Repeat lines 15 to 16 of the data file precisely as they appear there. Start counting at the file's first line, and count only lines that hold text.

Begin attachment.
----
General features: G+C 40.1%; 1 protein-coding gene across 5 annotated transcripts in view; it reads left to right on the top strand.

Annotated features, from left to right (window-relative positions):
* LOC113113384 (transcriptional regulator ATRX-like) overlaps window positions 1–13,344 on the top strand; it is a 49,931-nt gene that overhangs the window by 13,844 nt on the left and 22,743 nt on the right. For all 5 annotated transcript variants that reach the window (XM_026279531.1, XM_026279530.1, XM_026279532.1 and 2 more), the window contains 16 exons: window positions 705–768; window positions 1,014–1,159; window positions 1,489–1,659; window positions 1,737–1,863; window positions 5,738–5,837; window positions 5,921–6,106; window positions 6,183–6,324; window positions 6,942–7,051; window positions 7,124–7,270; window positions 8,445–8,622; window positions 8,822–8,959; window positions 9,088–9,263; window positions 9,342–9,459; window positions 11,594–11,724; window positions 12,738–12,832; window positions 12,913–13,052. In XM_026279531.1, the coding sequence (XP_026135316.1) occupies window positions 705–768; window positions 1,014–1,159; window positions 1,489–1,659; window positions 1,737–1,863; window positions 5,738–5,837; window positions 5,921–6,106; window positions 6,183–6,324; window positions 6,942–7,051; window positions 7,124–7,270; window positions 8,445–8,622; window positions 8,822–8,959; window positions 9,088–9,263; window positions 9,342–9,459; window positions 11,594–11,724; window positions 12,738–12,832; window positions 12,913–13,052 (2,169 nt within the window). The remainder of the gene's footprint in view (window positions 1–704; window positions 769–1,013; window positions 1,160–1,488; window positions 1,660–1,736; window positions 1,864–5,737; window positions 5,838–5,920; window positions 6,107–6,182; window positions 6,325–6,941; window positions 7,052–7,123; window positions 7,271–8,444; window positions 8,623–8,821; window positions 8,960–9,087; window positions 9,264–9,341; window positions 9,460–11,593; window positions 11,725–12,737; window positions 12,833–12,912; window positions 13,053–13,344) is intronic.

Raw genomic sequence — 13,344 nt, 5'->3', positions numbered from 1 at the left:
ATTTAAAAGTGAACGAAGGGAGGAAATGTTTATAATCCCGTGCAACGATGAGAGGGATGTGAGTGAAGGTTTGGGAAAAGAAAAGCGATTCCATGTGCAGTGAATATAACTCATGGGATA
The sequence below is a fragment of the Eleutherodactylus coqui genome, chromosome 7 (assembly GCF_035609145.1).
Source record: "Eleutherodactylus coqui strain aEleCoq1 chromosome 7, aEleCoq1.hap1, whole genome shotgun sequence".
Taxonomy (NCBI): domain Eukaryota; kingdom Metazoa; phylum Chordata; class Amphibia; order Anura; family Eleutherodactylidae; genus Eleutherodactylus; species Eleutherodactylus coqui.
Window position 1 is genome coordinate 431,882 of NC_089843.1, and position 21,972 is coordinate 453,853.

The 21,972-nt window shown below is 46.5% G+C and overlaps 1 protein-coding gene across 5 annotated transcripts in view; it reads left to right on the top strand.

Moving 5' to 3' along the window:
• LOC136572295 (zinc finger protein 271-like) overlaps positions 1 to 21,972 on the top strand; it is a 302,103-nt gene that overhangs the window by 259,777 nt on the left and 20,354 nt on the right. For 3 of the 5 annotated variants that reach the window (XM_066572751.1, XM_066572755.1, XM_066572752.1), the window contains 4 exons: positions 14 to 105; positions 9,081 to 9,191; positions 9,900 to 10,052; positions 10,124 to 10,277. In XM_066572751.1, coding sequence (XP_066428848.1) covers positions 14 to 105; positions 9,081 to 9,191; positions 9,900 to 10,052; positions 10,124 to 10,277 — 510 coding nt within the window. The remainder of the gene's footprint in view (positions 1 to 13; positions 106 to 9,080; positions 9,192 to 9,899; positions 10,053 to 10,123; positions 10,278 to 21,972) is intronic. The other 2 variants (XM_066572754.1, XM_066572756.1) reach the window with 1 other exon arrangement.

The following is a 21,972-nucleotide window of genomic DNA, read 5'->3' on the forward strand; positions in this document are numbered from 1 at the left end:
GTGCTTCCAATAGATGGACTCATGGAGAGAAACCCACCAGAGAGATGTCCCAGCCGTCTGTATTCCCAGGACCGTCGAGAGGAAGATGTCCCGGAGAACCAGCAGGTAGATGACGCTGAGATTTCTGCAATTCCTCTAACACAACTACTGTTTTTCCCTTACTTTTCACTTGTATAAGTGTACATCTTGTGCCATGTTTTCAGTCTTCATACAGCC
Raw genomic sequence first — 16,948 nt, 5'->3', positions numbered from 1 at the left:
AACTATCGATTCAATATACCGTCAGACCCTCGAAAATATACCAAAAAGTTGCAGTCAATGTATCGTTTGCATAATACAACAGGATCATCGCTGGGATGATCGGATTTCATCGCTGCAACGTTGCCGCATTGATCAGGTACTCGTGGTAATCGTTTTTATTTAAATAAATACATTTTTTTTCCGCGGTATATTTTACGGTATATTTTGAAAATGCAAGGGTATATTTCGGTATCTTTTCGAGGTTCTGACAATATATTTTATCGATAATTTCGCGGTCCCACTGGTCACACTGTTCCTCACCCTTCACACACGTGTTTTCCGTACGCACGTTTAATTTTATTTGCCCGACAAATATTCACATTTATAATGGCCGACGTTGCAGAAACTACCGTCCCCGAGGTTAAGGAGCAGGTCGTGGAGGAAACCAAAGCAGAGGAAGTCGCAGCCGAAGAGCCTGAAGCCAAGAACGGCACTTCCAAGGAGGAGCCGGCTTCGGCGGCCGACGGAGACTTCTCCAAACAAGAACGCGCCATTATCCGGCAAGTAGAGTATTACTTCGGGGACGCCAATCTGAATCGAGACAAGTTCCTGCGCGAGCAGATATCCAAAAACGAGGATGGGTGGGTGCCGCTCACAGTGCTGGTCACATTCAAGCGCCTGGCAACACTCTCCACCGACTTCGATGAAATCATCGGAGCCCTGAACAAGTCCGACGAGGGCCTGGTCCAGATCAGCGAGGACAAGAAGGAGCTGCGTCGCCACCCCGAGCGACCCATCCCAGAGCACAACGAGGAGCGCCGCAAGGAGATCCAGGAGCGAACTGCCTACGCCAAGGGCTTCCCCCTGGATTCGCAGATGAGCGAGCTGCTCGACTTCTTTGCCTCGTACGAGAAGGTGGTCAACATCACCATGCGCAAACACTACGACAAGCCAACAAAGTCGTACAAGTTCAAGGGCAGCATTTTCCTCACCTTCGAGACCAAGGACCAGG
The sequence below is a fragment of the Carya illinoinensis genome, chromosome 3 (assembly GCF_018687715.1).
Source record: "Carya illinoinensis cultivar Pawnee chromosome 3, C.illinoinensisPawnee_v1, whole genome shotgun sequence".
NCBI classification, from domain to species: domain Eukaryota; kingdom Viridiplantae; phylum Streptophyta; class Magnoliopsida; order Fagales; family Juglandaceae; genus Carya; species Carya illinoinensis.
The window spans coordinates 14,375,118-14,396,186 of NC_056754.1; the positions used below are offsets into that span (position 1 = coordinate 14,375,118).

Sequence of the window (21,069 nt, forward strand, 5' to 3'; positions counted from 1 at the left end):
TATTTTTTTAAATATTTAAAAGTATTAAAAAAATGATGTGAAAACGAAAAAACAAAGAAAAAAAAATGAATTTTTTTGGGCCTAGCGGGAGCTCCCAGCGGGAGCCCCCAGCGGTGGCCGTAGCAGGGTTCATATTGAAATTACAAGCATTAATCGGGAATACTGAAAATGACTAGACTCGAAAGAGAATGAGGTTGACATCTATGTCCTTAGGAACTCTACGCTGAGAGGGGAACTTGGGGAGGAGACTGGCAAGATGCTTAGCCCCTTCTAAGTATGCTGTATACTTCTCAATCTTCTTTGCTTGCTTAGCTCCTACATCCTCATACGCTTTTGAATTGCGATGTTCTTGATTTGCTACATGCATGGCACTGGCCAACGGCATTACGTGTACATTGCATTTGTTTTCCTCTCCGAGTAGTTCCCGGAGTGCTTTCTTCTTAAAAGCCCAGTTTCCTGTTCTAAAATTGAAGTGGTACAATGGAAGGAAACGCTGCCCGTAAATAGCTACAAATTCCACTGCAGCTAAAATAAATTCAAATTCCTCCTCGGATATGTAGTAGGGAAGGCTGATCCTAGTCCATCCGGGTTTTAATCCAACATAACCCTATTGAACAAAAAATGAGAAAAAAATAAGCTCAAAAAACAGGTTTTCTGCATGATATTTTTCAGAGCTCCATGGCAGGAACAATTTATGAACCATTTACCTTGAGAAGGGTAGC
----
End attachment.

Raw genomic sequence first — 16,948 nt, 5'->3', positions numbered from 1 at the left:
AACTATCGATTCAATATACCGTCAGACCCTCGAAAATATACCAAAAAGTTGCAGTCAATGTATCGTTTGCATAATACAACAGGATCATCGCTGGGATGATCGGATTTCATCGCTGCAACGTTGCCGCATTGATCAGGTACTCGTGGTAATCGTTTTTATTTAAATAAATACATTTTTTTTCCGCGGTATATTTTACGGTATATTTTGAAAATGCAAGGGTATATTTCGGTATCTTTTCGAGGTTCTGACAATATATTTTATCGATAATTTCGCGGTCCCACTGGTCACACTGTTCCTCACCCTTCACACACGTGTTTTCCGTACGCACGTTTAATTTTATTTGCCCGACAAATATTCACATTTATAATGGCCGACGTTGCAGAAACTACCGTCCCCGAGGTTAAGGAGCAGGTCGTGGAGGAAACCAAAGCAGAGGAAGTCGCAGCCGAAGAGCCTGAAGCCAAGAACGGCACTTCCAAGGAGGAGCCGGCTTCGGCGGCCGACGGAGACTTCTCCAAACAAGAACGCGCCATTATCCGGCAAGTAGAGTATTACTTCGGGGACGCCAATCTGAATCGAGACAAGTTCCTGCGCGAGCAGATATCCAAAAACGAGGATGGGTGGGTGCCGCTCACAGTGCTGGTCACATTCAAGCGCCTGGCAACACTCTCCACCGACTTCGATGAAATCATCGGAGCCCTGAACAAGTCCGACGAGGGCCTGGTCCAGATCAGCGAGGACAAGAAGGAGCTGCGTCGCCACCCCGAGCGACCCATCCCAGAGCACAACGAGGAGCGCCGCAAGGAGATCCAGGAGCGAACTGCCTACGCCAAGGGCTTCCCCCTGGATTCGCAGATGAGCGAGCTGCTCGACTTCTTTGCCTCGTACGAGAAGGTGGTCAACATCACCATGCGCAAACACTACGACAAGCCAACAAAGTCGTACAAGTTCAAGGGCAGCATTTTCCTCACCTTCGAGACCAAGGACCAGG